WebMD Medical News
Daniel J. DeNoon
Louise Chang, MD
Oct. 4, 2012 -- Patients in 23 states are being warned that the spinal steroid shots they received may have given them a rare and deadly fungal meningitis.
So far, there have been 35 cases and "at least five deaths," according to the CDC, which expects the case count to rise. There have been 25 cases and three deaths in Tennessee, four cases and one death in Virginia, two cases and one death in Maryland, two cases in Florida, one case in North Carolina, and one case in Indiana.
All cases are linked to spinal shots with three specific lots of a steroid called methylprednisolone acetate. The drug, without preservatives, was made and placed in syringes by a single firm, New England Compounding Center (NECC) of Framingham, Mass.
All three lots have been recalled. They were given to patients at 75 clinics in 23 states: California, Connecticut, Florida, Georgia, Idaho, Illinois, Indiana, Maryland, Michigan, Minnesota, North Carolina, New Hampshire, New Jersey, Nevada, New York, Ohio, Pennsylvania, Rhode Island, South Carolina, Tennessee, Virginia, Texas, and West Virginia.
The FDA's warning goes beyond the three recalled lots. The FDA and CDC are warning doctors, clinics, and hospitals to search their shelves for any products made by NECC and to not give them to patients until further notice. It's also not yet clear whether patients who received non-spinal shots of the tainted steroids are at risk.
Since last week, clinics have been trying to contact every patient that might have been infected. Neither the CDC nor the FDA knows how many patients received the shots, a common treatment for lower back pain.
"Unfortunately, despite the current recall, we expect to see additional cases as this investigation unfolds," CDC Medical Officer Benjamin Park, MD, said at a news teleconference. "However, it is possible that if patients are identified soon and started on appropriate antifungal therapy, some of the unfortunate consequences may be averted."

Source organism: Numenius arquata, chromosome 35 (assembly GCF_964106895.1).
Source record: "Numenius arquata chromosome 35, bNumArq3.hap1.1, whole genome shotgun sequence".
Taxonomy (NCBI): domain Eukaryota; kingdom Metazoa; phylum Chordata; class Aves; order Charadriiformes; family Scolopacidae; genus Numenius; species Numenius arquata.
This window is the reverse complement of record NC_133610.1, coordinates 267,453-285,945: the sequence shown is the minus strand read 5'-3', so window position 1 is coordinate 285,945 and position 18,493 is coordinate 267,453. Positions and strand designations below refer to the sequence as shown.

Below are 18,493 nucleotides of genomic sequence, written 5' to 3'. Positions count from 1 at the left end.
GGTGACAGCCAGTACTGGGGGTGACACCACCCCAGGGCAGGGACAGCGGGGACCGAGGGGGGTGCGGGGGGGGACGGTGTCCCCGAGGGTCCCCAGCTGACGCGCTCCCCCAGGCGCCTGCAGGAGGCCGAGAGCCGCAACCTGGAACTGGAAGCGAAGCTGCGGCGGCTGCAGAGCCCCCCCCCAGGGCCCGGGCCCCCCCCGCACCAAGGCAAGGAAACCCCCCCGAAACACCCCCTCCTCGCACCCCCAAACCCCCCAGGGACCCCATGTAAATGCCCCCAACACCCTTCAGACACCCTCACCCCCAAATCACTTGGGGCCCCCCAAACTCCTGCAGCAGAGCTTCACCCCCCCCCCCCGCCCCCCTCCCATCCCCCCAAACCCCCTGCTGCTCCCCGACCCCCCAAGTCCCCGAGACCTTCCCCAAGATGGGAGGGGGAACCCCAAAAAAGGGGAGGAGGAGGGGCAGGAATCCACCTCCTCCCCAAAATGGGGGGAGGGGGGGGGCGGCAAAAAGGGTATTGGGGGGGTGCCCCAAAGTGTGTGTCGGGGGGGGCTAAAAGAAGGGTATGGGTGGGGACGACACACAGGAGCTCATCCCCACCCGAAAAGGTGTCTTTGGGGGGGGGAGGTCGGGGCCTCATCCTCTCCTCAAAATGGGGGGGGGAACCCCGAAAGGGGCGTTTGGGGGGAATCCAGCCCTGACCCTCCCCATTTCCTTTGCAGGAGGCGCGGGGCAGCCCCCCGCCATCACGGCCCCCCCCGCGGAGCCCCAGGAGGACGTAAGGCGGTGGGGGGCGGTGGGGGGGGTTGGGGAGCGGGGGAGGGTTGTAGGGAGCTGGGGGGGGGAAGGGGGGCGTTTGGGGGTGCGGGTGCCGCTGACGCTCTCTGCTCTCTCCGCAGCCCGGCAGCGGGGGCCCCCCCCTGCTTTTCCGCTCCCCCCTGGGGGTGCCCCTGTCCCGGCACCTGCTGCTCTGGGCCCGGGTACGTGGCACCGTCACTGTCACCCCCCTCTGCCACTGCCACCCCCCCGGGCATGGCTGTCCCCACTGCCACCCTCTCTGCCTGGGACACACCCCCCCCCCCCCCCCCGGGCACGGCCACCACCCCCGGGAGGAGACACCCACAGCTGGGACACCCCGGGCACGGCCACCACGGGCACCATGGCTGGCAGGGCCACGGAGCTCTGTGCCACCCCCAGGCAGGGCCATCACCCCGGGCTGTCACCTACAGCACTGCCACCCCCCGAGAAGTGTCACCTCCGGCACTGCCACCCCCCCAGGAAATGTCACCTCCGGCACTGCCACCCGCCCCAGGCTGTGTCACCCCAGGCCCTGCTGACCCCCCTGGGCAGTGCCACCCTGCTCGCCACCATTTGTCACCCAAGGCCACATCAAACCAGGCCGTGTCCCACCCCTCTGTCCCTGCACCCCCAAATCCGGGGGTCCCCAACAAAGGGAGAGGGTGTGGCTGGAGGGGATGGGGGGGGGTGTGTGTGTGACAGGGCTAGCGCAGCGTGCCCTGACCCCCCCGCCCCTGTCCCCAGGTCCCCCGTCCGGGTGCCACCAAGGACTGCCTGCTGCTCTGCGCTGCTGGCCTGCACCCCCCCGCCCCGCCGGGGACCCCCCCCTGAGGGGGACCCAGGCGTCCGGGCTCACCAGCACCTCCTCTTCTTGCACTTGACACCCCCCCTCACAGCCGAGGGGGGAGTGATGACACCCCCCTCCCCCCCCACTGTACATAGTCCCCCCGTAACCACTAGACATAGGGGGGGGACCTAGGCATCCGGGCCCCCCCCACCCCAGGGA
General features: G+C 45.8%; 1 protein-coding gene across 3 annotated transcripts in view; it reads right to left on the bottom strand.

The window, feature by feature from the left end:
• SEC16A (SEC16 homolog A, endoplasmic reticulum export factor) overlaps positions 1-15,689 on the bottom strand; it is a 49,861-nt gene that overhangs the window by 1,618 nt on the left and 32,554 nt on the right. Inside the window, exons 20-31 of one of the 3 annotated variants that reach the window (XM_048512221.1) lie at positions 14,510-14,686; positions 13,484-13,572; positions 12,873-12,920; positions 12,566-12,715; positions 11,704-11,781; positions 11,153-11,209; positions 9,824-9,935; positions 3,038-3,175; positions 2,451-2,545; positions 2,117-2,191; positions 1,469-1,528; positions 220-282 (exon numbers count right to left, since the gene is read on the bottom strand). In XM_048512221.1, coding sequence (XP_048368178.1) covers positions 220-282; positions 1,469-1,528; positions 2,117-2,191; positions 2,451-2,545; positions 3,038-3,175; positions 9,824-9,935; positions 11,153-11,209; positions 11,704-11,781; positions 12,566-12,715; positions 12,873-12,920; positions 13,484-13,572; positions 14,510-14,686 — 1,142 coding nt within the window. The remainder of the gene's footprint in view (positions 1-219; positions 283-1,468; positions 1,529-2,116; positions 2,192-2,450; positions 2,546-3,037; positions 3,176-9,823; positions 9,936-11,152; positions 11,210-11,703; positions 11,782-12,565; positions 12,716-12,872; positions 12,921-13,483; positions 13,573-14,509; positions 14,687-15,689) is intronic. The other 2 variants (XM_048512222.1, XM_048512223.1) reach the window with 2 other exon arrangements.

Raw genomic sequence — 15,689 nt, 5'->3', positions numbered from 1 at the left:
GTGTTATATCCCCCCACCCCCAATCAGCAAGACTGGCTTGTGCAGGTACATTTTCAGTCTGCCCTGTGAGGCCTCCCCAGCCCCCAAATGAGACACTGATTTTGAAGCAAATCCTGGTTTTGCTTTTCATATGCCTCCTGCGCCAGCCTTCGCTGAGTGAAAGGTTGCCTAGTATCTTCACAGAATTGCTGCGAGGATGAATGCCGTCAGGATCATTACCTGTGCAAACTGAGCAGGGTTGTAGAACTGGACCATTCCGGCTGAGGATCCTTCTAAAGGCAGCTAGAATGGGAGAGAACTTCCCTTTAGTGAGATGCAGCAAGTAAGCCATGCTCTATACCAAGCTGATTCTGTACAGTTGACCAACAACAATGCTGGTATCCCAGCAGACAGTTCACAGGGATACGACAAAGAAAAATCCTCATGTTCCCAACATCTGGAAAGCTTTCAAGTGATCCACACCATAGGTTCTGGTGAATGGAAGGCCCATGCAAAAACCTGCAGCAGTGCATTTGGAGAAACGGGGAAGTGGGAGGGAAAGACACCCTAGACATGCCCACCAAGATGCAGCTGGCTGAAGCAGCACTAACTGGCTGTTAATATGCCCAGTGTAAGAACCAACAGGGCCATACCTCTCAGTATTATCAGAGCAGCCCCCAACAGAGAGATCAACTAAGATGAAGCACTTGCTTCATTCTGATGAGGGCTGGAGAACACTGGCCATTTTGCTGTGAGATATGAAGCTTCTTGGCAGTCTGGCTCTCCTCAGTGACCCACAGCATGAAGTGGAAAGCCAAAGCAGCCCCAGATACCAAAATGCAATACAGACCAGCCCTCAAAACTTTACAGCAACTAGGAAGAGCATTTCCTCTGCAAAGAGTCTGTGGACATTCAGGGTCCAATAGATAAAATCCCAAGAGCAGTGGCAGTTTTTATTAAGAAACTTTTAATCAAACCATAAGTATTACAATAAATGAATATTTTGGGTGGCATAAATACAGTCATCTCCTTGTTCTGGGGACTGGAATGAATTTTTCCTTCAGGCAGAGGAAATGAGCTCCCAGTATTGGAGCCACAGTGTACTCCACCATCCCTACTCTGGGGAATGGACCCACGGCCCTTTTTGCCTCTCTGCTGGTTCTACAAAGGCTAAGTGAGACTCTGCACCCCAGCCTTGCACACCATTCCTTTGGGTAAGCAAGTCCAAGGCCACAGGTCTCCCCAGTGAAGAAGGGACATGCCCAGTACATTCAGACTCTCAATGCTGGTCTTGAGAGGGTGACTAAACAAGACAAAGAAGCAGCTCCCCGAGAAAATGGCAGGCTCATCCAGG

It can take as long as four weeks for these symptoms to appear. When they do, they begin gradually and may look a lot like the symptoms of other conditions:
"Patients may have mild symptoms not typical of meningitis," Park says. "If patients have new or worsening symptoms, even mild symptoms, they should be evaluated immediately."
Tests of spinal fluid show whether a person is infected. The fungus causing the infection is a strain of Aspergillus.
Treatment isn't easy. It requires intravenous infusions of one or two antifungal agents. Treatment must at least begin in the hospital and takes months to complete. There may be serious side effects.
NECC, the compounding pharmacy that made the contaminated steroids, has voluntarily closed its doors.
An FDA investigation found fungus growing in at least one unopened vial of steroids found at the company. Testing is under way to see if it is the same strain of Aspergillus growing in patients' spines.
NECC has surrendered its pharmacy license to the Massachusetts Board of Pharmacy, the FDA says.
Compounding pharmacies are regulated mainly by state pharmacy boards. Laws limit the FDA's regulatory authority over compounding pharmacies, which do not have to meet the extensive safety and effectiveness testing required of drug companies.
SOURCE:News conference, FDA and CDC, Oct. 4, 2012.
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